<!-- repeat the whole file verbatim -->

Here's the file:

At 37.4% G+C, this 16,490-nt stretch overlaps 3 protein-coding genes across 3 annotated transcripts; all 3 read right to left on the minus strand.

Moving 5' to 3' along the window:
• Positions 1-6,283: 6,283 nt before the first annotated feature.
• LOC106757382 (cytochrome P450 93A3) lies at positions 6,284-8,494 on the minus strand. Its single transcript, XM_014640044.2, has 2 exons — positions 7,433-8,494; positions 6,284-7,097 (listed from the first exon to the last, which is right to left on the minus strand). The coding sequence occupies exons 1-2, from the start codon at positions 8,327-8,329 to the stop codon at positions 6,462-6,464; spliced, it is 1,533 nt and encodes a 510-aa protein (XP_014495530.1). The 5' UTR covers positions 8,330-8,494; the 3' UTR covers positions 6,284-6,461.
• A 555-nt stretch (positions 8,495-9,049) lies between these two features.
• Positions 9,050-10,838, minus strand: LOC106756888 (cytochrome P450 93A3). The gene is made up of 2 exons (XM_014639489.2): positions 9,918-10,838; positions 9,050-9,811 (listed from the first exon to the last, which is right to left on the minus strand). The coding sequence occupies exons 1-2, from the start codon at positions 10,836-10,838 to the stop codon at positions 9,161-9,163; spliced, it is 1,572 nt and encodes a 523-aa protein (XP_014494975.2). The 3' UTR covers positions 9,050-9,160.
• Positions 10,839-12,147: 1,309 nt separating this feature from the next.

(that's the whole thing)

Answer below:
At 37.4% G+C, this 16,490-nt stretch overlaps 3 protein-coding genes across 3 annotated transcripts; all 3 read right to left on the minus strand.

Moving 5' to 3' along the window:
• Positions 1-6,283: 6,283 nt before the first annotated feature.
• LOC106757382 (cytochrome P450 93A3) lies at positions 6,284-8,494 on the minus strand. Its single transcript, XM_014640044.2, has 2 exons — positions 7,433-8,494; positions 6,284-7,097 (listed from the first exon to the last, which is right to left on the minus strand). The coding sequence occupies exons 1-2, from the start codon at positions 8,327-8,329 to the stop codon at positions 6,462-6,464; spliced, it is 1,533 nt and encodes a 510-aa protein (XP_014495530.1). The 5' UTR covers positions 8,330-8,494; the 3' UTR covers positions 6,284-6,461.
• A 555-nt stretch (positions 8,495-9,049) lies between these two features.
• Positions 9,050-10,838, minus strand: LOC106756888 (cytochrome P450 93A3). The gene is made up of 2 exons (XM_014639489.2): positions 9,918-10,838; positions 9,050-9,811 (listed from the first exon to the last, which is right to left on the minus strand). The coding sequence occupies exons 1-2, from the start codon at positions 10,836-10,838 to the stop codon at positions 9,161-9,163; spliced, it is 1,572 nt and encodes a 523-aa protein (XP_014494975.2). The 3' UTR covers positions 9,050-9,160.
• Positions 10,839-12,147: 1,309 nt separating this feature from the next.